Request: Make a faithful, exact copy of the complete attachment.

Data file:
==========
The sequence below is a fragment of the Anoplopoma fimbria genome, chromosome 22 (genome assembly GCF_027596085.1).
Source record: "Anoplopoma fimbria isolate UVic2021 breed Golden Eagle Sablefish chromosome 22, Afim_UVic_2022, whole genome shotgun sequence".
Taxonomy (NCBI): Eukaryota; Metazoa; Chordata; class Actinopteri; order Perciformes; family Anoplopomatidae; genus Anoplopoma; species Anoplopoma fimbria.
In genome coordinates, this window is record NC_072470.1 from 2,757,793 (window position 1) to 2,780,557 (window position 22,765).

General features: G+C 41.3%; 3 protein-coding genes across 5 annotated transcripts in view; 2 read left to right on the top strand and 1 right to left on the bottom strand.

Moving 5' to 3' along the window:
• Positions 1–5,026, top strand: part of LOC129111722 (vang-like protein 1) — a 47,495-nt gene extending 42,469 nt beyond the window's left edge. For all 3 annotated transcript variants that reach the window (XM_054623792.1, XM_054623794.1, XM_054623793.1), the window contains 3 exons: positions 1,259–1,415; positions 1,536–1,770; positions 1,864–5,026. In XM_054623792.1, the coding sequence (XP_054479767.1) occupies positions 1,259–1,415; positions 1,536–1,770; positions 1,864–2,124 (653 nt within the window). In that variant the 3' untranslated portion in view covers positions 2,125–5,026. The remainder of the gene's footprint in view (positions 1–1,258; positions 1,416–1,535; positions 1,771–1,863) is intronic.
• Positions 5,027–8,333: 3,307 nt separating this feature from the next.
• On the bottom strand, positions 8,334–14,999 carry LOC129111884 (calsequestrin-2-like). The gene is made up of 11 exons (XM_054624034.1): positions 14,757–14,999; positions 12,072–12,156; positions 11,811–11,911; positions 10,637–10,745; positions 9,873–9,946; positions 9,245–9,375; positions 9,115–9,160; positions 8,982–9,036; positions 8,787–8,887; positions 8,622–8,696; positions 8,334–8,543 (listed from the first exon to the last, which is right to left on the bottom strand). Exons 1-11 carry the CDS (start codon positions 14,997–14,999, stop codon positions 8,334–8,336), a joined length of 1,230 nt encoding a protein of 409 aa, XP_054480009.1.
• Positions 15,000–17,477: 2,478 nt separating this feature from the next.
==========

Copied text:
The sequence below is a fragment of the Anoplopoma fimbria genome, chromosome 22 (genome assembly GCF_027596085.1).
Source record: "Anoplopoma fimbria isolate UVic2021 breed Golden Eagle Sablefish chromosome 22, Afim_UVic_2022, whole genome shotgun sequence".
Taxonomy (NCBI): Eukaryota; Metazoa; Chordata; class Actinopteri; order Perciformes; family Anoplopomatidae; genus Anoplopoma; species Anoplopoma fimbria.
In genome coordinates, this window is record NC_072470.1 from 2,757,793 (window position 1) to 2,780,557 (window position 22,765).

General features: G+C 41.3%; 3 protein-coding genes across 5 annotated transcripts in view; 2 read left to right on the top strand and 1 right to left on the bottom strand.

Moving 5' to 3' along the window:
• Positions 1–5,026, top strand: part of LOC129111722 (vang-like protein 1) — a 47,495-nt gene extending 42,469 nt beyond the window's left edge. For all 3 annotated transcript variants that reach the window (XM_054623792.1, XM_054623794.1, XM_054623793.1), the window contains 3 exons: positions 1,259–1,415; positions 1,536–1,770; positions 1,864–5,026. In XM_054623792.1, the coding sequence (XP_054479767.1) occupies positions 1,259–1,415; positions 1,536–1,770; positions 1,864–2,124 (653 nt within the window). In that variant the 3' untranslated portion in view covers positions 2,125–5,026. The remainder of the gene's footprint in view (positions 1–1,258; positions 1,416–1,535; positions 1,771–1,863) is intronic.
• Positions 5,027–8,333: 3,307 nt separating this feature from the next.
• On the bottom strand, positions 8,334–14,999 carry LOC129111884 (calsequestrin-2-like). The gene is made up of 11 exons (XM_054624034.1): positions 14,757–14,999; positions 12,072–12,156; positions 11,811–11,911; positions 10,637–10,745; positions 9,873–9,946; positions 9,245–9,375; positions 9,115–9,160; positions 8,982–9,036; positions 8,787–8,887; positions 8,622–8,696; positions 8,334–8,543 (listed from the first exon to the last, which is right to left on the bottom strand). Exons 1-11 carry the CDS (start codon positions 14,997–14,999, stop codon positions 8,334–8,336), a joined length of 1,230 nt encoding a protein of 409 aa, XP_054480009.1.
• Positions 15,000–17,477: 2,478 nt separating this feature from the next.